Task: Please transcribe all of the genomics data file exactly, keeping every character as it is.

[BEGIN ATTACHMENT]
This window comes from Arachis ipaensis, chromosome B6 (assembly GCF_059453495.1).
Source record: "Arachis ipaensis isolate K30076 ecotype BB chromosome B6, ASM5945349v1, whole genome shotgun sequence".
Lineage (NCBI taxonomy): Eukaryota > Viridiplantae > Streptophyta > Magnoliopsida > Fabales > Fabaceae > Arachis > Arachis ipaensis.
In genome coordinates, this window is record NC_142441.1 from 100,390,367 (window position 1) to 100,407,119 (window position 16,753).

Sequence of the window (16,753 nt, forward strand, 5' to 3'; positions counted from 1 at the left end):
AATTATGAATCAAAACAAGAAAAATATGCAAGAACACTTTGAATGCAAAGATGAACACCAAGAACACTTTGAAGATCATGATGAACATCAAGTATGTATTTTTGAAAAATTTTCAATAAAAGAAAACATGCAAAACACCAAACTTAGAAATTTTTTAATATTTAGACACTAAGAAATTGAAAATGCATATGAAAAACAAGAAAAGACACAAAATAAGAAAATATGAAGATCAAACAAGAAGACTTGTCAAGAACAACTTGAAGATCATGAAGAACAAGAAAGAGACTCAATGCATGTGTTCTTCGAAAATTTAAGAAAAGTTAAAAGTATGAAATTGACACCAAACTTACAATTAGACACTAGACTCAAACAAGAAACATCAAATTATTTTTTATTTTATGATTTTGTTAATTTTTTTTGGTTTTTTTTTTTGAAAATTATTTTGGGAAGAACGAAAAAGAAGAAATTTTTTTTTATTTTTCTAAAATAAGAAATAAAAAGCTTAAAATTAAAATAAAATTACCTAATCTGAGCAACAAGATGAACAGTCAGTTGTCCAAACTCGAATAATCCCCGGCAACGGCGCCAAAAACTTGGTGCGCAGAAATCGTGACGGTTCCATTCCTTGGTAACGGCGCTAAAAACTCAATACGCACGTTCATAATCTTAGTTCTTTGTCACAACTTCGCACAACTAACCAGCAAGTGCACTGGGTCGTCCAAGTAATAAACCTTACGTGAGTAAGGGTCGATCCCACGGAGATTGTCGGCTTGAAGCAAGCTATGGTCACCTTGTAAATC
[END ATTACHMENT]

This window comes from Arachis ipaensis, chromosome B6 (assembly GCF_059453495.1).
Source record: "Arachis ipaensis isolate K30076 ecotype BB chromosome B6, ASM5945349v1, whole genome shotgun sequence".
Lineage (NCBI taxonomy): Eukaryota > Viridiplantae > Streptophyta > Magnoliopsida > Fabales > Fabaceae > Arachis > Arachis ipaensis.
In genome coordinates, this window is record NC_142441.1 from 100,390,367 (window position 1) to 100,407,119 (window position 16,753).

Sequence of the window (16,753 nt, forward strand, 5' to 3'; positions counted from 1 at the left end):
AATTATGAATCAAAACAAGAAAAATATGCAAGAACACTTTGAATGCAAAGATGAACACCAAGAACACTTTGAAGATCATGATGAACATCAAGTATGTATTTTTGAAAAATTTTCAATAAAAGAAAACATGCAAAACACCAAACTTAGAAATTTTTTAATATTTAGACACTAAGAAATTGAAAATGCATATGAAAAACAAGAAAAGACACAAAATAAGAAAATATGAAGATCAAACAAGAAGACTTGTCAAGAACAACTTGAAGATCATGAAGAACAAGAAAGAGACTCAATGCATGTGTTCTTCGAAAATTTAAGAAAAGTTAAAAGTATGAAATTGACACCAAACTTACAATTAGACACTAGACTCAAACAAGAAACATCAAATTATTTTTTATTTTATGATTTTGTTAATTTTTTTTGGTTTTTTTTTTTGAAAATTATTTTGGGAAGAACGAAAAAGAAGAAATTTTTTTTTATTTTTCTAAAATAAGAAATAAAAAGCTTAAAATTAAAATAAAATTACCTAATCTGAGCAACAAGATGAACAGTCAGTTGTCCAAACTCGAATAATCCCCGGCAACGGCGCCAAAAACTTGGTGCGCAGAAATCGTGACGGTTCCATTCCTTGGTAACGGCGCTAAAAACTCAATACGCACGTTCATAATCTTAGTTCTTTGTCACAACTTCGCACAACTAACCAGCAAGTGCACTGGGTCGTCCAAGTAATAAACCTTACGTGAGTAAGGGTCGATCCCACGGAGATTGTCGGCTTGAAGCAAGCTATGGTCACCTTGTAAATC